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Shields, Rays Lose to Indians 9-3

I know I should be disappointed right now - the Rays just lost a game they had a pitching advantage, and lost ground to the Red Sox - but for some reason I can't muster the emotion. This day has left me emotionally drained from the constant trade drama; I've spent the entire day on a roller coaster ride, going from feeling disappointed-but-hopeful to depressed to ecstatic and now...I'm spent. It was a heck of a ride today and although Cliff Lee didn't end up on the Rays, I'm okay with it. We still have all our prospects and there are many other players out there the Rays can target; it's a long month. I'm exceptionally happy that Lee isn't a Yankee, though, even if that's only because I enjoy the thought of them not getting their every desire every now and then.

Anyway, on to the game. This game was a lot closer than the final score makes it look - up until the eighth inning, the score was 4-2 and the Rays had a realistic chance of making a comeback. James Shields had one of those weird good process, bad results starts that leaves me feeling confused. Should I be disappointed in his start, considering he let up four earned runs (including two homeruns) in only six and a third innings? Or should I be pleased, since Shields had good command of the zone and made the Indians look foolish at times, striking out nine batters, walking only one, and generating a 15.1% (!!) swinging strike percentage? Shields's change-up and cutter (or what Brooks Baseball classifies as his cutter) were very effective last night, generating over 30% swinging strikes each. Shields had his A stuff, but somehow that didn't translate into a lower amount of runs scored. What gives?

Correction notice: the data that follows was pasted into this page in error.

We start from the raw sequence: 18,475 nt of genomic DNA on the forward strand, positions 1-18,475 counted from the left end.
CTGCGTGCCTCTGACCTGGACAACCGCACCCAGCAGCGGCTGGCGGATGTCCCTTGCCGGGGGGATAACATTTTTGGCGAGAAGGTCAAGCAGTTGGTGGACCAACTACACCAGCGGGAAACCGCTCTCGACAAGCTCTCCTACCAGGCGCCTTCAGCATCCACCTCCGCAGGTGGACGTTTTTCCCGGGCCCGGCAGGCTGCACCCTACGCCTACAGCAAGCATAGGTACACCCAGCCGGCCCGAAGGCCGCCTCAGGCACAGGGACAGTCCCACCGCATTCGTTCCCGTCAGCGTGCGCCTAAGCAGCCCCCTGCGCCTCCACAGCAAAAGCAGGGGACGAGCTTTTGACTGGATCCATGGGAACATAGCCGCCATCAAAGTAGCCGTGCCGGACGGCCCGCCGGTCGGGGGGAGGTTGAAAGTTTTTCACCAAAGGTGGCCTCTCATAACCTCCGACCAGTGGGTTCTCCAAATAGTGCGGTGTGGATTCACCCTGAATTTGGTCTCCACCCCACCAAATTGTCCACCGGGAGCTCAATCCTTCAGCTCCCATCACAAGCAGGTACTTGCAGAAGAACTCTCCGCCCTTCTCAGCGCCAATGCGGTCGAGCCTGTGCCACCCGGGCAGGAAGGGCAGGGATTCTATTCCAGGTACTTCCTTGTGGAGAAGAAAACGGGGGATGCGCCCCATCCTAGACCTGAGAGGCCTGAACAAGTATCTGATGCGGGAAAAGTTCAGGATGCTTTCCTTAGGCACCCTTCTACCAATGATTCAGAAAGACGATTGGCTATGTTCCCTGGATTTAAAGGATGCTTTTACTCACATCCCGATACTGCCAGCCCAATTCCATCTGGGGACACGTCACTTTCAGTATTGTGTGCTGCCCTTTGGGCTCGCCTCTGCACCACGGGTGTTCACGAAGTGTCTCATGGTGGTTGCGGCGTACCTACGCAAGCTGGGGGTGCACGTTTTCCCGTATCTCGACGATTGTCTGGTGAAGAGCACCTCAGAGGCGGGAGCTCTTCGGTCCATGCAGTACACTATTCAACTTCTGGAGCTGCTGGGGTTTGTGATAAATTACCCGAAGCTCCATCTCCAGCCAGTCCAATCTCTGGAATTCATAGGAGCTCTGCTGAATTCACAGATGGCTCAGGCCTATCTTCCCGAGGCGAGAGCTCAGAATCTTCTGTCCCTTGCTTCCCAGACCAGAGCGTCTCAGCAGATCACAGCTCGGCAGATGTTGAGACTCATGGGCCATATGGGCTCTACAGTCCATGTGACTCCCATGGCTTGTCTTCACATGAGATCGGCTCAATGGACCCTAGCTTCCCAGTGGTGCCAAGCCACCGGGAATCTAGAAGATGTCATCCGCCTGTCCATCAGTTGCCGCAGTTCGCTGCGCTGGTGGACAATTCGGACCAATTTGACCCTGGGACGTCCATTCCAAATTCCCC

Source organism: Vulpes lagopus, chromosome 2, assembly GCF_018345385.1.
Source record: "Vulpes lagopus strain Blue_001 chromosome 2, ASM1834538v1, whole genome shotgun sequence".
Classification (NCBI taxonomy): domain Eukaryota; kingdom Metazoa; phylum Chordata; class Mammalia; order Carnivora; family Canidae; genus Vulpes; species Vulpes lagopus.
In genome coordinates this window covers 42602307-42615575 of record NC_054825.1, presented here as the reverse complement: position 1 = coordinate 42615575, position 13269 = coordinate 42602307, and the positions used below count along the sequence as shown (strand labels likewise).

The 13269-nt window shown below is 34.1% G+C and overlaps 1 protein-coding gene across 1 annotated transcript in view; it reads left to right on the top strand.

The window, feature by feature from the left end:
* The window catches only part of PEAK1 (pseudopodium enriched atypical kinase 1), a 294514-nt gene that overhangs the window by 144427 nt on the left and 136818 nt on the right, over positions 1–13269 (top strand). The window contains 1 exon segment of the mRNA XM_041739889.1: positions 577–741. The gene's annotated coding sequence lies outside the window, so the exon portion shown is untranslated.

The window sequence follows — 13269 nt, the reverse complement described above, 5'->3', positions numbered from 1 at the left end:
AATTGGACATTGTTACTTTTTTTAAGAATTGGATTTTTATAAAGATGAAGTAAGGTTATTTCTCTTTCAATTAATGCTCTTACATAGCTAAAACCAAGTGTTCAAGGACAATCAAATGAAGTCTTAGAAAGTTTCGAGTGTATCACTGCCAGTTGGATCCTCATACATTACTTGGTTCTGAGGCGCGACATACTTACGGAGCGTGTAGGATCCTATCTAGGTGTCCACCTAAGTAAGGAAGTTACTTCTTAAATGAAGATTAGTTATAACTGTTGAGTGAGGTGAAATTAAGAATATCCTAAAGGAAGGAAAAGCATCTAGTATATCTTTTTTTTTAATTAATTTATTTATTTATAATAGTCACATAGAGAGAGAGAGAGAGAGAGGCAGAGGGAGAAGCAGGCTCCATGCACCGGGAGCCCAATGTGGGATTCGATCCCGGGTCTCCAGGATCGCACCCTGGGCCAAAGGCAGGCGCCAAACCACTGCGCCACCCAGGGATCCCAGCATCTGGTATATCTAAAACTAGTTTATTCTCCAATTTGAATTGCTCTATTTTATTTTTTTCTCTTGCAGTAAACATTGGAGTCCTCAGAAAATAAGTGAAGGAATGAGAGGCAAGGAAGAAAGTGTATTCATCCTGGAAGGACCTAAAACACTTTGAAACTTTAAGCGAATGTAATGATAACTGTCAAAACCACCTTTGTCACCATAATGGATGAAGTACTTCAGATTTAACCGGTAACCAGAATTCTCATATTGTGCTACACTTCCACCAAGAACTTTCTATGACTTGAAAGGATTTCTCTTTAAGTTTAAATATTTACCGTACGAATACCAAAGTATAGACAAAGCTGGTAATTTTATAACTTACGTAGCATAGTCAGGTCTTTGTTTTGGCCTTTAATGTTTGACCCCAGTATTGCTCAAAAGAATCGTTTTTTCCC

To answer that question briefly: righties, homeruns, and fatigue. All six of the hits off of Shields last night were hit by right-handed batters, demonstrating how the Danks Theory can be used against the Rays to our disadvantage. For those that don't remember, the Danks Theory is the name we've given to one of Maddon's ideas. In short, change-ups are one of the few pitches to have an extreme platoon split, with them being more effective against batters of the same hand as the pitcher. Therefore, if a pitcher has an excellent change-up, stock the line-up with same handed batters to take away their most effective pitch. Considering how bad Shields's fastball has been this year, if he doesn't have that change-up, he could be in trouble.

Also, for all the flak that Wade Davis got during the first two innings last night - gah, he lets up waaay too many homeruns! - James Shields has actually let up more home runs this season: 19 to 18. Shields has thrown more innings than Davis, but their homerun per flyball rates are both very similar: 13.5% (pre-last night Shields) to 13.7% (Davis). While we don't have much historical data to look at for Davis, Shields has never had a homerun rate that high since his first year in the league. And considering that Shields is striking out more batters than ever before while still letting up a minuscule amount of walks, I can't help but believe his homerun rate will drop as the season progresses. He's a better pitcher than his ERA indicates, by far.

And finally, Shields seems to hit a wall once he hits 100 pitches. My hypothesis is that since his fastball is mediocre at best anyway, once it looses some zip late in the game, Shields is toast and can't use his change-up as effectively. I don't have any evidence to back myself up - that's merely a hunch, so feel free to try and prove me wrong.  After finishing the sixth inning with 100 pitches, Maddon put Shields back out there to start the seventh last night and what happened? Lead-off home run by Shelly Duncan. Anecdotal evidence at its best.

Other Notes:

  • Carlos Pena, showing some life! Los went 2-4 with an RBI single in the third and a solo homerun in the ninth. And even better, both of those hits went to centerfield - not rightfield! Keep getting those balls in the air, Pena, and good things will keep happening.
  • I don't want to talk about the bullpen implosion. They've been so good for the vast majority of this season, so I'm willing to forgive them this game.
  • 1 for 8 with runners in scoring position. Sigh.